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Does Combined Osteopenia/Osteoporosis and Sarcopenia Confer Greater Risk of Falls and Fracture Than Either Condition Alone in Older Men? The Concord Health and Ageing in Men Project. / Scott, David; Seibel, Markus; Cumming, Robert; Naganathan, Vasi; Blyth, Fiona; Le Couteur, David G; Handelsman, David J; Waite, Louise M; Hirani, Vasant.

In: Journal of Gerontology Series A: Biological Sciences and Medical Sciences, Vol. 74, No. 6, 16.05.2019, p. 827-834.

Research output: Contribution to journalArticleResearchpeer-review

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T1 - Does Combined Osteopenia/Osteoporosis and Sarcopenia Confer Greater Risk of Falls and Fracture Than Either Condition Alone in Older Men? The Concord Health and Ageing in Men Project

AU - Scott, David

AU - Seibel, Markus

AU - Cumming, Robert

AU - Naganathan, Vasi

AU - Blyth, Fiona

AU - Le Couteur, David G

AU - Handelsman, David J

AU - Waite, Louise M

AU - Hirani, Vasant

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N2 - It is unclear whether older men with osteopenia/osteoporosis and sarcopenia (so-called osteosarcopenia) are at greater risk of falls and fractures than those with either condition alone.One thousand five hundred seventy-five community-dwelling men aged ≥70 years had appendicular lean mass, total hip and lumbar spine bone mineral density determined by dual-energy x-ray absorptiometry, and completed hand grip strength and gait speed tests. Osteopenia/osteoporosis was defined as a T-score at any site ≤−1.0 SD. Sarcopenia was defined using the European Working Group on Sarcopenia algorithm. Participants were contacted every 4 months for 6 ± 2 years to ascertain incident fractures (confirmed by radiographic reports) and for 2 years for incident falls.Prevalence of osteosarcopenia was 8\ while 34\% of participants had osteopenia/osteoporosis alone and 7\% had sarcopenia alone. Men with osteosarcopenia had significantly increased fall (incidence rate ratio: 1.41; 95\% confidence interval [CI]: 1.02 to 1.95) and fracture risk (hazard ratio: 1.87; 95\% CI: 1.07 to 3.26) compared with men with neither osteopenia/osteoporosis nor sarcopenia. There was no statistical interaction between osteopenia/osteoporosis and sarcopenia, and falls and fracture risk were not different for osteosarcopenia compared with either condition alone (all p \gt; .05).Community-dwelling older men with combined osteopenia/osteoporosis and sarcopenia do not have increased falls and fracture risk compared with those with either condition. Further research is required to clarify whether the term “osteosarcopenia” has any meaning above and beyond either term alone and therefore potential clinical utility for falls and fracture prediction.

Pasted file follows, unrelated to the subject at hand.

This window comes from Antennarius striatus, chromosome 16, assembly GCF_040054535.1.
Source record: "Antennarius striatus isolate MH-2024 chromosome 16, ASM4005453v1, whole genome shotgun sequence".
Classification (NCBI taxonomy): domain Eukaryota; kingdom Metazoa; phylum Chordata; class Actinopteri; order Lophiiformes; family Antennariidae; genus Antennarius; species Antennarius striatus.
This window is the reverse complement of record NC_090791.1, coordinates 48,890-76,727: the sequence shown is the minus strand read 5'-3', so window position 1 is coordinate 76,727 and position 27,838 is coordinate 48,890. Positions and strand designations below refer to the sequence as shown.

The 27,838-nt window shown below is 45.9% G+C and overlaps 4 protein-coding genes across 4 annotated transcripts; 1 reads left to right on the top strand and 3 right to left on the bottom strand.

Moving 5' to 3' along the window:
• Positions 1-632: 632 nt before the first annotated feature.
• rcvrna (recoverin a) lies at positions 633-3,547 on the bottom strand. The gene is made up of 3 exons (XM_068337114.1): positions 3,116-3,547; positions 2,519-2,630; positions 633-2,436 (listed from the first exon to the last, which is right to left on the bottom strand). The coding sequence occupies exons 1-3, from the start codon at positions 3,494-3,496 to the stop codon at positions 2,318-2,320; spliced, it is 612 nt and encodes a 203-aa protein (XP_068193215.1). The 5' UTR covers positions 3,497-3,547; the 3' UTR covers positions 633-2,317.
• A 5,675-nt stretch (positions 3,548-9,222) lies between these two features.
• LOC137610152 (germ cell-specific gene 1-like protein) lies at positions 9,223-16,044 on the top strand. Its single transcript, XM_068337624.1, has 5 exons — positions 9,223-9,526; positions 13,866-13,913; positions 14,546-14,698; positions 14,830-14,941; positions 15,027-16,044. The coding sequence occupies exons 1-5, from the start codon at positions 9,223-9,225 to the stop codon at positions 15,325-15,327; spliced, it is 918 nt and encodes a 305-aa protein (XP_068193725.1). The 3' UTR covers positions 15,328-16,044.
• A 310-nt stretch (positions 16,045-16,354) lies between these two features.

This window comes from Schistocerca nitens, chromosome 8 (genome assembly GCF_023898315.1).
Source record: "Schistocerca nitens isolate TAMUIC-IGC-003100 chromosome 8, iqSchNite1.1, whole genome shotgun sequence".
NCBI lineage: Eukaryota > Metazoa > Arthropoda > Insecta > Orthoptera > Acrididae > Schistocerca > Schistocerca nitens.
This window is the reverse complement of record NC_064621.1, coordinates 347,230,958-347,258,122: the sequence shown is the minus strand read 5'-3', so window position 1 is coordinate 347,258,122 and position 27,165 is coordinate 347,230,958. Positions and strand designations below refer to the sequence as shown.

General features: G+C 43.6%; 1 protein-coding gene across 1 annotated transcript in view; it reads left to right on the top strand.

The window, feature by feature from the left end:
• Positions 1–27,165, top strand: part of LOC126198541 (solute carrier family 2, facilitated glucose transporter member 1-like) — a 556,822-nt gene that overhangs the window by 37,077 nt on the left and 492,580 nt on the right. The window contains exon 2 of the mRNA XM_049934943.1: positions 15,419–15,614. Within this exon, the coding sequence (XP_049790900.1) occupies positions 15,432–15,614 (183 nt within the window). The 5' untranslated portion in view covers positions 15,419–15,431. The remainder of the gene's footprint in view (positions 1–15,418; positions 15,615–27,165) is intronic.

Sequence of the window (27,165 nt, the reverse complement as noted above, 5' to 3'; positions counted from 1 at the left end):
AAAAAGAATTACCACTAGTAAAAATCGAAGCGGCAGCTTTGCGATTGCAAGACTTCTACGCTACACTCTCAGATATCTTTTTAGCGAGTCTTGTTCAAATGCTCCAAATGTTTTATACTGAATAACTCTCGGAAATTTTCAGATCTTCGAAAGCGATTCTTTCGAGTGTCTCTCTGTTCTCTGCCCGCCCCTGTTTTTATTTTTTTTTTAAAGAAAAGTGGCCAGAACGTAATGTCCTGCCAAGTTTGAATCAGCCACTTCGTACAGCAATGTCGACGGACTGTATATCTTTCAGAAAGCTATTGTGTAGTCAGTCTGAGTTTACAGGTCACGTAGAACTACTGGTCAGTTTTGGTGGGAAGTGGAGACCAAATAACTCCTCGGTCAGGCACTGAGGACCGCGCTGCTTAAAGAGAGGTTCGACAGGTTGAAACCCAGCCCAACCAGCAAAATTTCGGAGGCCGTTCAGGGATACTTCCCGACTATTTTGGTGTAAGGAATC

AB - It is unclear whether older men with osteopenia/osteoporosis and sarcopenia (so-called osteosarcopenia) are at greater risk of falls and fractures than those with either condition alone.One thousand five hundred seventy-five community-dwelling men aged ≥70 years had appendicular lean mass, total hip and lumbar spine bone mineral density determined by dual-energy x-ray absorptiometry, and completed hand grip strength and gait speed tests. Osteopenia/osteoporosis was defined as a T-score at any site ≤−1.0 SD. Sarcopenia was defined using the European Working Group on Sarcopenia algorithm. Participants were contacted every 4 months for 6 ± 2 years to ascertain incident fractures (confirmed by radiographic reports) and for 2 years for incident falls.Prevalence of osteosarcopenia was 8\ while 34\% of participants had osteopenia/osteoporosis alone and 7\% had sarcopenia alone. Men with osteosarcopenia had significantly increased fall (incidence rate ratio: 1.41; 95\% confidence interval [CI]: 1.02 to 1.95) and fracture risk (hazard ratio: 1.87; 95\% CI: 1.07 to 3.26) compared with men with neither osteopenia/osteoporosis nor sarcopenia. There was no statistical interaction between osteopenia/osteoporosis and sarcopenia, and falls and fracture risk were not different for osteosarcopenia compared with either condition alone (all p \gt; .05).Community-dwelling older men with combined osteopenia/osteoporosis and sarcopenia do not have increased falls and fracture risk compared with those with either condition. Further research is required to clarify whether the term “osteosarcopenia” has any meaning above and beyond either term alone and therefore potential clinical utility for falls and fracture prediction.

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DO - 10.1093/gerona/gly162

M3 - Article

VL - 74

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EP - 834

JO - Journal of Gerontology Series A: Biological Sciences and Medical Sciences

JF - Journal of Gerontology Series A: Biological Sciences and Medical Sciences

SN - 1079-5006

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ER -